In the last 30 years there has been a remarkable recovery of the truths of grace. Too often, however, these doctrines have been communicated carelessly, leaving guys confused, even deceived. For many guys, grace has become a license for immaturity. How has this happened?
First, careless preaching of grace has made some guys content to cohabit with sin. They reach this mindset via the following logic: if God loves me in spite of my sin, and if Jesus has clothed me with his righteousness, then sin really isn’t that big of a deal. Sin is more like a blunder, like childishness, than a threat, like a virus. A further belief entrenches this mindset even further – the ineradicability of sin. Since sin is always going to be in my heart, in one form or another, what difference does it make, really, if I stamp out one weed only to see others grow in its place? Jesus will clean up the problem after I die.
Now I need to be clear what I am saying. My point is not that Christian men today are entirely tolerant of sin. Most Christians are trying in earnest to resist or uproot various sins in their lives. The point is this: a kind of despair, a degree of fatalism, or a hint of permissiveness keeps men from hoping and attempting radical self-transformation in and through the Holy Spirit. Few are the men today who feel the hope or urgency required to storm the strongholds of sin under the banner of 2 Corinthians 7:1: ‘Therefore, having these promises, beloved, let us cleanse ourselves of all filthiness of the flesh and spirit, perfecting holiness in the fear of God’. For too many, grace is an excuse for accepting the permanent residence of at least some sin in their lives.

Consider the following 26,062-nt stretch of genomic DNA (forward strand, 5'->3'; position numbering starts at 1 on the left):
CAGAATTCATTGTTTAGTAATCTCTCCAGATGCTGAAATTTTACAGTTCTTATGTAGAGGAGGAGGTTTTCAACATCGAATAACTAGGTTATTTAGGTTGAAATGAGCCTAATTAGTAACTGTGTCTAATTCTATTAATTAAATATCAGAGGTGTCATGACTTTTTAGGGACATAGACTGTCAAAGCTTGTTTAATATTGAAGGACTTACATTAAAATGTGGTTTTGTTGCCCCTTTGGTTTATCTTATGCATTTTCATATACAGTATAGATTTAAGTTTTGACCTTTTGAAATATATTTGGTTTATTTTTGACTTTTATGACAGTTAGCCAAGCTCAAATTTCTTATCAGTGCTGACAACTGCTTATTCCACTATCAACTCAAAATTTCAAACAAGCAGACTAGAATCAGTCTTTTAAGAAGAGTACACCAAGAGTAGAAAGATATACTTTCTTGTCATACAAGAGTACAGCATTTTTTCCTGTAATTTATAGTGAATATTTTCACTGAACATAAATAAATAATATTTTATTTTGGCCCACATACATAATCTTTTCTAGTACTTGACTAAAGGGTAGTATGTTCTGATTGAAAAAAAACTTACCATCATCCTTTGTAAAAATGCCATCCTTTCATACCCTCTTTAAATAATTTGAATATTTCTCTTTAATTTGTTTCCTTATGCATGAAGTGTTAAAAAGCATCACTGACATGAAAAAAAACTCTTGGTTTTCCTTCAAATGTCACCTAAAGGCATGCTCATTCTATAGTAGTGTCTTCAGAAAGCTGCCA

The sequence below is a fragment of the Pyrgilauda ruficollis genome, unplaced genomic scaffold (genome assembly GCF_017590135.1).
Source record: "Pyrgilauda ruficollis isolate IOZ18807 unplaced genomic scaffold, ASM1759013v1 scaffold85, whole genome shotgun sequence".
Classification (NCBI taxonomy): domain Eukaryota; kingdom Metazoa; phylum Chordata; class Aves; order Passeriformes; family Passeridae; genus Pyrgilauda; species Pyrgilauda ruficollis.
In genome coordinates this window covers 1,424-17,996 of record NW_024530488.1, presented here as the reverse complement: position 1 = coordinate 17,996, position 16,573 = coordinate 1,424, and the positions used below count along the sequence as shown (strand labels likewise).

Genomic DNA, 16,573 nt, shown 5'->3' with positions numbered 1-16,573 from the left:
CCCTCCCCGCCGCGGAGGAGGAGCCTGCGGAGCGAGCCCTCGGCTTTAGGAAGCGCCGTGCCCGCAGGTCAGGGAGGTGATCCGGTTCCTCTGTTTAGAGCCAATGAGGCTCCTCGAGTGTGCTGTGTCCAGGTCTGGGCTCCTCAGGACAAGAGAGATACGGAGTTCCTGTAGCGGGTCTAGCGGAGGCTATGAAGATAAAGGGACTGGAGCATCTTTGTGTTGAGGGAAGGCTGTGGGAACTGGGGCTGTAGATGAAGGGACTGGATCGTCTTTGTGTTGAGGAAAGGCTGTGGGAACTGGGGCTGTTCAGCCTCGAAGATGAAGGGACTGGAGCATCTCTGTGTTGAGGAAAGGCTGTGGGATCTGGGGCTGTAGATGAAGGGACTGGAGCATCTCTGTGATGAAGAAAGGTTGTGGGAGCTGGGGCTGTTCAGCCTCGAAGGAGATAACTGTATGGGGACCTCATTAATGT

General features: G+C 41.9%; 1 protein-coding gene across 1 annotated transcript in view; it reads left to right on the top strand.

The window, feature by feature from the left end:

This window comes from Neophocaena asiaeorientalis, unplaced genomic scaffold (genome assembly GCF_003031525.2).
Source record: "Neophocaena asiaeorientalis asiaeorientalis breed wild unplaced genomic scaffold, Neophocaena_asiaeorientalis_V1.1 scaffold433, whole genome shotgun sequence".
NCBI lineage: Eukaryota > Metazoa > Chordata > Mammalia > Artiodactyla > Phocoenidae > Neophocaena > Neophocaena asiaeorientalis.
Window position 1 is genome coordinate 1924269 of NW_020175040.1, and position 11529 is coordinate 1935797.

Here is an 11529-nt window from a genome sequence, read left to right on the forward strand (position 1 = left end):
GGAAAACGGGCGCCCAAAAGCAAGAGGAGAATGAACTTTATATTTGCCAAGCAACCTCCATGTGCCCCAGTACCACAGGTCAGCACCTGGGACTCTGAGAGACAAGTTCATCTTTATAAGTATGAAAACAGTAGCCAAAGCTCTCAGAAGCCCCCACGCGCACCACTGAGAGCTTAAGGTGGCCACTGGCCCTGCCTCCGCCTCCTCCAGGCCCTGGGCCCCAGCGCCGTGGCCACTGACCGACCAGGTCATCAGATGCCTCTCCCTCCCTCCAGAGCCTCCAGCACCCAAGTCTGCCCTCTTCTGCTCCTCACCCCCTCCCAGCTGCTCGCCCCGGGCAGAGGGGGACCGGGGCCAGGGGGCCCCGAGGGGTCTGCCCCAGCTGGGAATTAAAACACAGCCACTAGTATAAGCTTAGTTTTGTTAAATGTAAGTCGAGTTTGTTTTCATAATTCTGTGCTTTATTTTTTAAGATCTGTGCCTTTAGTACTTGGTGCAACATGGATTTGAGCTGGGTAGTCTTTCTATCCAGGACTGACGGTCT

Yet, to excuse sin – in any form, at any time – is to abuse grace. Grace is not a motive for an indulgent attitude of self-acceptance. Grace is the liberating declaration that I am no longer defined by my sin or held captive by its power. Because of grace I can hope, I can fight – I can have a holy discontentment with the state of my heart believing that, with the help of Almighty God, change is possible. Yes, perfection, like the horizon, will elude my grasp. Yet, any despair resulting from my imperfection is a sign that I have not really understood the message of grace. Grace is the strength and incentive to aim for the horizon even if my progress will be measured only one inch at a time.
This leads us into a second way that grace has been wrongly applied to spirituality. Some Christians today mistake effort for legalism. They think that any strenuous attempt to improve one’s character is not only self-defeating but an insult to the grace of God. The underlying belief is that growing in righteousness, ‘sanctification’, is primarily a passive action, something that God does for us without requiring much sweat from our brow. But when thinking this way Christians mistake God’s method of justification for His method of sanctification. For justification, the Christian does nothing more than receive by faith the free gift of salvation. However, for sanctification, while no less dependent on the grace of God, we are much more involved in the process. JI Packer highlights this point writing, ‘By the Spirit’s enabling, Christians resolve to do particular things that are right, and actually do them, and thus form habits of doing right things, and out of these habits comes a character that is right.’ He later adds, ‘Holiness teaching that skips over disciplined persistence in the well-doing that forms holy habits is thus weak; habit forming is the Spirit’s ordinary way of leading us on in holiness’ (Keeping in Step with the Spirit, 108-9). The point we need to glean from Packer is this: any application of grace that relieves Christians of the need to exert themselves strenuously for the sake of holiness is an abuse of grace. The message of grace does not eliminate effort from the Christian life. On the contrary, the message of grace gives us hope that – due to the power of the Holy Spirit – the effort of a child (and at most we are children) is not in vain.